Breaking News Blog

Wednesday, Feb 27 2013 11:33 AM

Remains of soldier killed in Korean War back home in Bakersfield, 62 years later

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    By Casey Christie / The Californian

    Patriot Guard Riders and others are part of the procession of vehicles bringing the remains of U.S. Army Pfc. Roosevelt Clark to Hillcrest Mortuary Wednesday morning. Clark was identified 62 years after he was reported missing in action in Korea.

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    By Casey Christie / The Californian

    U.S. Army veteran and Patriot Guard Rider Joe Ortega salutes the hearse carrying the remains of U.S. Army Pfc Roosevelt Clark into the front gates of Hillcrest Mortuary on Kern Canyon Road on Wednesday morning.

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    By Casey Christie / The Californian

    A U.S. Army Honor Guard prepares to carry U.S. Army Pfc. Roosevelt Clark's casket into the Hillcrest Mortuary after traveling from LAX early Wednesday morning. Clark was identified 62 years after he was reported missing in action in Korea.

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  4. 4 of 10

    By Casey Christie / The Californian

    A U.S. Army Honor Guard carries U.S. Army Pfc. Roosevelt Clark's casket into the chapel at Hillcrest Mortuary Wednesday.

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    By Casey Christie / The Californian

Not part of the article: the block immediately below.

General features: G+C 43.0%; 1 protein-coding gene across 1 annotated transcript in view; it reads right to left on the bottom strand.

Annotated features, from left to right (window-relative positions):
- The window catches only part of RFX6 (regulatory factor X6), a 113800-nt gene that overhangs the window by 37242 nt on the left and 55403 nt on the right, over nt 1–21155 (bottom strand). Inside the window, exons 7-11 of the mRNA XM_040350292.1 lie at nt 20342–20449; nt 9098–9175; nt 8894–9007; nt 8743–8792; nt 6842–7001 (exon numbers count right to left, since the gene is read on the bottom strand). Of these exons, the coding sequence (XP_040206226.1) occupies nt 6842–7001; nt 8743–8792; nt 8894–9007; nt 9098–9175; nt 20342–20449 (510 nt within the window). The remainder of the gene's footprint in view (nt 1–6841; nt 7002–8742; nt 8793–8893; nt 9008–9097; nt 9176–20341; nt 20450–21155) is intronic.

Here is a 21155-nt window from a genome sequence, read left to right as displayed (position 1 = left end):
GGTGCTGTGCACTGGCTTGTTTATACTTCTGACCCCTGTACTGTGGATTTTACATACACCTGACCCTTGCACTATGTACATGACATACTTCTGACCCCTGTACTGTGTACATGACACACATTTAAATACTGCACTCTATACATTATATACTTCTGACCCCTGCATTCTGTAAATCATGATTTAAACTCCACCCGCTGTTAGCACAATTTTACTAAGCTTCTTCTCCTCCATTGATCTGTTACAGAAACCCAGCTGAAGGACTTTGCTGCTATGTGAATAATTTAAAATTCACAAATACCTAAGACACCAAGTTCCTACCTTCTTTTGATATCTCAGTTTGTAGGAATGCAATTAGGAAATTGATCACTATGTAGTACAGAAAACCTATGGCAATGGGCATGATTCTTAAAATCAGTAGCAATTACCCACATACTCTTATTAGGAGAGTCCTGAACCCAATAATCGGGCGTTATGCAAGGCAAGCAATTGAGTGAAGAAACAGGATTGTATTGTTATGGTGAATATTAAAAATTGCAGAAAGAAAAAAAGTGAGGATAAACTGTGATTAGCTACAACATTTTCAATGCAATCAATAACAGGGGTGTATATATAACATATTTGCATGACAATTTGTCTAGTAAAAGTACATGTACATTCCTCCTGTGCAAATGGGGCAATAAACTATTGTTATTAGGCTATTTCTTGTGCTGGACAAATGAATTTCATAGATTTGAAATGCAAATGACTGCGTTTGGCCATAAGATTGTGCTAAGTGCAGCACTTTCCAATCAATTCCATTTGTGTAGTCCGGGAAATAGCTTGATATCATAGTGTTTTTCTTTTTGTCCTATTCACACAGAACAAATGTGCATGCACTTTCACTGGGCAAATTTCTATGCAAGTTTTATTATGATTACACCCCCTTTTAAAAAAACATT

During prayer time at the Hillcrest Mortuary U.S. Army Sgt., Samara Burnett who came all the way from Hawaii with Pfc. Roosevelt Clark's casket joins in the prayer as funeral director Robert Davis leads it.

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    By Casey Christie / The Californian

    Hillcrest Mortuary funeral director Robert Davis, left, greets the family and friends of U.S. Army Pfc. Roosevelt Clark after he returned to California after 62 years.

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    By Casey Christie / The Californian

    Associated Veterans of America member Larry Romero salutes U.S. Army Pfc. Roosevelt Clark's casket after he was brought to Bakersfield Wednesday morning. Clark was identified 62 years after he was reported missing in action in Korea.

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  8. 8 of 10

    By Casey Christie / The Californian

    Rennie Maiden Hunter of Georgia was very glad to see her first cousin's casket come into Bakersfield Wednesday. U.S. Army Pfc. Roosevelt Clark's remains were identified 62 years after he was reported missing in action in Korea and brought to Hillcrest Mortuary.